“John Romer is an archeologist with a genius for raising the busy ghosts of ancient Egypt.”–Sunday Times

Newsletter 56 Romer’s Egypt all three Episodes


Newsletter 56 Romer's Egypt All three EpisodesNewsletter 56 Romer’s Egypt all three Episodes

I’m making the next few newsletters a tribute to John Romer He is one of the best known television presenters of ancient history and, like me, began as an artist then discovered archaeology through his art. His knowledge is expressed with humour, without being overly academic and a poignant respect for ancient peoples.

I first came across his work after my first expedition to Egypt in 1982. After my second day back in the UK I switched on the telly and was mesmerised by the initial episode of Romer’s Egypt. This was his first television series broadcast on BBC2 and spans Egyptian history from 5000BC to 30BC. The series has never been made available for sale on DVD and this You Tube reproduction of the three episodes was salvaged from a VHS recording. So it’s a bit rough in quality but  well worth watching for its rarity and the unique character of John Romer.

Romer’s Egypt Episode One 5000BC – 2215BC

Romer’s Egypt Episode Two 2700BC – 1070BC

Romer’s Egypt Episode Three 1570BC – 30BC

John Romer Egyptologist – Wikipedia

John Romer resource page

Newsletter 56 Romer’s Egypt all three Episodes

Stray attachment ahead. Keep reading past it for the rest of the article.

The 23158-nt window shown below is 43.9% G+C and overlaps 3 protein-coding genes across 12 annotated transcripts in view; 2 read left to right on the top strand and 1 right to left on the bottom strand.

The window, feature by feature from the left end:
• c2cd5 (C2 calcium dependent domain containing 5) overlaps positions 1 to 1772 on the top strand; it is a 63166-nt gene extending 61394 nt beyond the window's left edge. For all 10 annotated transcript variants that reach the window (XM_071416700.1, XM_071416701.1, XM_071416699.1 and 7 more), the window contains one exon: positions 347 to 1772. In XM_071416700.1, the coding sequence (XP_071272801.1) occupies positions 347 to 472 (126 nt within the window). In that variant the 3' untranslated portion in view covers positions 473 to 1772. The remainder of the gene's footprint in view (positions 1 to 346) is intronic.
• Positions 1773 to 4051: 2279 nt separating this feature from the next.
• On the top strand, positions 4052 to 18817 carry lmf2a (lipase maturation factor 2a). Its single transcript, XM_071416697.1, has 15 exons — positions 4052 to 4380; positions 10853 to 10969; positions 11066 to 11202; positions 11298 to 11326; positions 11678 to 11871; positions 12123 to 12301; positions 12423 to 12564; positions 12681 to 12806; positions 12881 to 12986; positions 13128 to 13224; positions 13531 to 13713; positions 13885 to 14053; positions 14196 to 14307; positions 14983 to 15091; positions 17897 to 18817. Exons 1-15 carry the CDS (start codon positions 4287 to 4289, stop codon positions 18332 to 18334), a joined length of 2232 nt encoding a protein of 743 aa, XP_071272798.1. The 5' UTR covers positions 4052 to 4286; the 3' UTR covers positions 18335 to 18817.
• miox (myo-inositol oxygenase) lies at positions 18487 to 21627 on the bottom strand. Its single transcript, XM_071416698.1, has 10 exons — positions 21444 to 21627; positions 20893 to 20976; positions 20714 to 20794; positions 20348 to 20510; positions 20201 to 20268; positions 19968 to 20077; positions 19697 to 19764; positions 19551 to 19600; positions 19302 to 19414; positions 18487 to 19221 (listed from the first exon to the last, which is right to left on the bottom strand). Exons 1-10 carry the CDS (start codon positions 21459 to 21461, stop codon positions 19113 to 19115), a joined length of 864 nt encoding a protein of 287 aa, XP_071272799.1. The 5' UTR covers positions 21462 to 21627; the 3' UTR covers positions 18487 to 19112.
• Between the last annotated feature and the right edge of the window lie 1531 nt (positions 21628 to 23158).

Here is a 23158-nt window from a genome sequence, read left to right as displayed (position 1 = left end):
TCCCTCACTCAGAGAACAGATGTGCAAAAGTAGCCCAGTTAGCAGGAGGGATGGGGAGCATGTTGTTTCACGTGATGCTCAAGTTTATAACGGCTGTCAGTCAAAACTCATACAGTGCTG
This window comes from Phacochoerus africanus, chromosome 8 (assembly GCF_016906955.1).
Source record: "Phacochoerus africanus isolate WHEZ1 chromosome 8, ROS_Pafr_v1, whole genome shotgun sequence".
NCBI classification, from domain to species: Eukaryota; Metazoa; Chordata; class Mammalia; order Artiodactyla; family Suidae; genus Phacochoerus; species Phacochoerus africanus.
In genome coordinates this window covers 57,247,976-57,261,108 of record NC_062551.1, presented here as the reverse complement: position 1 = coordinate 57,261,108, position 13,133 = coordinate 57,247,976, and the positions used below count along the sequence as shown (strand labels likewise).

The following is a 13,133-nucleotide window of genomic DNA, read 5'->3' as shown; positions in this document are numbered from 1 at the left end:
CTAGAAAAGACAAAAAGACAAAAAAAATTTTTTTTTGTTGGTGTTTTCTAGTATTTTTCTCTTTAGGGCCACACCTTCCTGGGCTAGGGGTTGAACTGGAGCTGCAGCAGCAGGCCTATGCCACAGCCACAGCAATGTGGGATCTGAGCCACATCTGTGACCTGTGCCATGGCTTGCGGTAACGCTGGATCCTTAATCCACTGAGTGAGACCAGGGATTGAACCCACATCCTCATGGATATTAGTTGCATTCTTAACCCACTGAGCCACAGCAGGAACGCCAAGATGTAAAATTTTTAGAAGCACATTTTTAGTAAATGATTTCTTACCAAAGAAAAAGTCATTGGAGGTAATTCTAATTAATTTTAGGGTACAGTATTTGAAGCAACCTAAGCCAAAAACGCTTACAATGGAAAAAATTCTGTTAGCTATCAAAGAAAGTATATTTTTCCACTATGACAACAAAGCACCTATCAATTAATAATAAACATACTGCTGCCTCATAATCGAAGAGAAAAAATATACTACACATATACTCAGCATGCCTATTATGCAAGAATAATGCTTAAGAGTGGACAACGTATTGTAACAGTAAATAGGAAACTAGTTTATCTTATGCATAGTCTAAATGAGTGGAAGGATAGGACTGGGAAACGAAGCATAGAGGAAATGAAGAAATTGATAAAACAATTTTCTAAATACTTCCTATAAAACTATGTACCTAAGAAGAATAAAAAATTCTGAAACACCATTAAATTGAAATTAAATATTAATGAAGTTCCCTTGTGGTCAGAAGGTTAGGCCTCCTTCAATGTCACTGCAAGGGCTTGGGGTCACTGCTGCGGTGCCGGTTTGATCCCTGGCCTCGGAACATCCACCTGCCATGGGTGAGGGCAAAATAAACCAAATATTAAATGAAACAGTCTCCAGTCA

Newsletter 55 Thutmose III The Napoleon of Ancient Egypt


The Battle Of Megiddo The story of Tuthmosis III Video Documentary

This video is about my favourite pharaoh – Newsletter 55 Thutmose III The Napoleon of Ancient Egypt

In the second year of his reign, the young Thutmose found himself faced with a coalition of the princes from Kadesh and Megiddo, who had mobilized a large army. Undaunted, Thutmose immediately set out with his army and this first campaign revealed Thutmose to be the military genius of his time.

Thutmose conducted sixteen campaigns in Palestine, Syria and Nubia and his treatment of the conquered was always humane. He established a sort of “Pax Egyptica” over his empire. Syria and Palestine were obliged to keep the peace and the region as a whole experienced an unprecedented degree of prosperity.

Amunemhab one of Thutmose’s Generals

Amunemhab was a vigorous fighting man who saved the king’s life by cutting off a charging elephant’s trunk. Interestingly there are two records of this event; the official account and Amunemhab’s written on the wall of his tomb.

Thutmose’s official account from the Napata Stela
“Ra made me do something very brave at the sea of Niy. He made me run across a troop of 120 elephants and My Majesty fought them. Never had the like been done by a king since the god who first received the white crown of Upper Egypt. I say this without boasting and without lie therein“.

Amunemhab’s account of the same incident
“I beheld an excellent deed which the Lord of the Two Lands did in Niy. He hunted 120 elephants, for their tusks. The largest among them attempted to fight face to face with his majesty. As for me, I stood in the water between two rocks and cut off his hand while he was alive in front of his majesty. Then my lord rewarded me with gold and three changes of clothing”

From Ancient Egyptian Anecdotes